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Even before the territory's $50 million share of the national $206 billion tobacco settlement was determined, the V.I. Legislature decided to split the money between retroactive wages and hospitals, via the Health Care Revolving Fund.
The League of Women Voters of the Virgin Islands, however, has asked the Senate to revise the law which pre-allocated the funds -- Act 6220 -- so all the money can be spent on health care.
"The League of Women Voters seeks an amendment to Act 6220 to dedicate all funds realized from the tobacco settlement for uses in accordance with the stated purpose of the suit against the tobacco industry," LWV President Erva Denham wrote to Senate President Vargrave Richards Monday.
"These funds should, therefore, be used for smoking-related health care costs, for an anti-smoking education program and for other health care-related purposes, including a possible match for the annual Medicaid grant," Denham wrote. "These funds should not be used for salaries of any kind."
The tobacco suit was brought against the tobacco industry by a coalition of state and territorial attorneys general seeking reimbursement for the costs their governments incurred treating smoking-related illnesses.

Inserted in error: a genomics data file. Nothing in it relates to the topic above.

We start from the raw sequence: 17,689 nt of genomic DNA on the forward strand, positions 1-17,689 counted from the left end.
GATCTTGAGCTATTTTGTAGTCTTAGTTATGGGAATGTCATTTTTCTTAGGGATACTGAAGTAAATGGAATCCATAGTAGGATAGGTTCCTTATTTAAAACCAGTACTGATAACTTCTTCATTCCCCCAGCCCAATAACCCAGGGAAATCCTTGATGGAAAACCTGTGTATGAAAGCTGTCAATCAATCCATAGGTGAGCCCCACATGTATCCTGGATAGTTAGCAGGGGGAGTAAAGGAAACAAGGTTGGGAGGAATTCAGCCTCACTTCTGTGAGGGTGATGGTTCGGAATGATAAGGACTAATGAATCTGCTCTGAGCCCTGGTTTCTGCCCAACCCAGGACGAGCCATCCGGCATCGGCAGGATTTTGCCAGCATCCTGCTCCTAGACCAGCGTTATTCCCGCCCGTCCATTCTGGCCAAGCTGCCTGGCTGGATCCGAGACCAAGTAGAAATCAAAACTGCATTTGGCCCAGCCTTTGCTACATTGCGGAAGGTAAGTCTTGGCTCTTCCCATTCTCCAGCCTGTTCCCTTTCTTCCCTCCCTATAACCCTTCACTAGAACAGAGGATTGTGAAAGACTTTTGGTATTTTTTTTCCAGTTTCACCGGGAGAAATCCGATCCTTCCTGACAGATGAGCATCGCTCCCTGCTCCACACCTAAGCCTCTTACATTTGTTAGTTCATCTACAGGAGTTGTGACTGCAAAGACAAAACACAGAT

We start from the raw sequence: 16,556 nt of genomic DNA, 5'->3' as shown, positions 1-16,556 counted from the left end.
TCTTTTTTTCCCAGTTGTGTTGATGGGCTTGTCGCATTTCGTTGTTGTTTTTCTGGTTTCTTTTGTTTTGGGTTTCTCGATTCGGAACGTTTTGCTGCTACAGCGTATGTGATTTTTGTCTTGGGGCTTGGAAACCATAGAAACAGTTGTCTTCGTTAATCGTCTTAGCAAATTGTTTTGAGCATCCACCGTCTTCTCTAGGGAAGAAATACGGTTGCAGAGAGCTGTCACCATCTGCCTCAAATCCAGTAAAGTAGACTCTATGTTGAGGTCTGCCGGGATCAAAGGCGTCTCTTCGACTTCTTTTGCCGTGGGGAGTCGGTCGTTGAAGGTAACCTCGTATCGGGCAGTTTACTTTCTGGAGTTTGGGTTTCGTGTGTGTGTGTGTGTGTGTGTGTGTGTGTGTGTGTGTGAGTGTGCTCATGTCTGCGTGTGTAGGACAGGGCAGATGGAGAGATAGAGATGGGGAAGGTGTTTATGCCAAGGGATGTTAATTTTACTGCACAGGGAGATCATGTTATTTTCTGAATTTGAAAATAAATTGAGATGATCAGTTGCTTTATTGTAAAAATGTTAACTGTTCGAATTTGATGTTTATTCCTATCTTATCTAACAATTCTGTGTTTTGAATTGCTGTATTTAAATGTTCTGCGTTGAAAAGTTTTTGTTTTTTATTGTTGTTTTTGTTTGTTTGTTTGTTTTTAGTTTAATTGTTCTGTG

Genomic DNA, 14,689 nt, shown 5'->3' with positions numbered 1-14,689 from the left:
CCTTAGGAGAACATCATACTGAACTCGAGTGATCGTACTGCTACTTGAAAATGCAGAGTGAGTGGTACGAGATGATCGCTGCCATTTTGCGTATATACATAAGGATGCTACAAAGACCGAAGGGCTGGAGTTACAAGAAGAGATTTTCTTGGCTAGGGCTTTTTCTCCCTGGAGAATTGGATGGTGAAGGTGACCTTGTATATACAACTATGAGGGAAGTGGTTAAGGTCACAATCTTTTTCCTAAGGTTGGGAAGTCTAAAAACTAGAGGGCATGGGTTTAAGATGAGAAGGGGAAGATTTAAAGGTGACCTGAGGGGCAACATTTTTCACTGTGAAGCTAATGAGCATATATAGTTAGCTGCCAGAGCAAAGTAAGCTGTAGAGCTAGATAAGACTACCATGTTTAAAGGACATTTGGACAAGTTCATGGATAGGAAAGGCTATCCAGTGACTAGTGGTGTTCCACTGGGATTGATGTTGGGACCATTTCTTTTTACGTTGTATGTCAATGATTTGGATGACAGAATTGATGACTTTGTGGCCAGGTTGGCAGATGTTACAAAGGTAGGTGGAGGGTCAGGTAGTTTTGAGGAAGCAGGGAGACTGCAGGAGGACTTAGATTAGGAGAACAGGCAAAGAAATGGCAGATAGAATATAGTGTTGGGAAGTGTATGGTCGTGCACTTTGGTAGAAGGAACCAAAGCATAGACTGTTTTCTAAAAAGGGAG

The territory's share of the settlement is split into two payments: beginning in April 2000, the Virgin Islands will receive a total of $34 million over 25 years and an additional $15 million over 10 years.
Overall, the territory should receive about $2.8 million a year.
The LWV's fear the money would be spent on salaries was kindled, perhaps, by Assistant Attorney General Alva Swan, when he spoke last month at the group's luncheon.
"A further problem with the provision of the Act is that, at various times, the Health Care Revolving Fund has been used for salaries," Swan said. "The prospect therefore is that the entire proceeds from the Virgin Islands' share of the tobacco fund, all $50 million, could conceivably be used to pay retroactive wages, as well as current wages, over the 25-year life of the settlement."
Swan also told the LWV the territory could not receive the funds in a lump sum.
"The question I am going to anticipate is whether we can shorten the time from 25 years to five years, where that $25 million can have a greater impact. The answer is still no, it can't be done," Swan said. "The payment structure may be a blessing in disguise, in that we will not be able to spend all $50 million at one time, as we would if the funds were available to us in a lump-sum payment."
Denham further stated that other "community groups" also feel the funds should be used for health care for the indigent and senior citizens as well as for smoking-related health costs.
"No one can question that these areas in the territory need financial support now," she wrote. "The League of Women Voters of the Virgin Islands expects the 23rd Legislature to amend Act 6220 to dedicate all of the tobacco settlement funds for the health needs of the people of the Virgin Islands."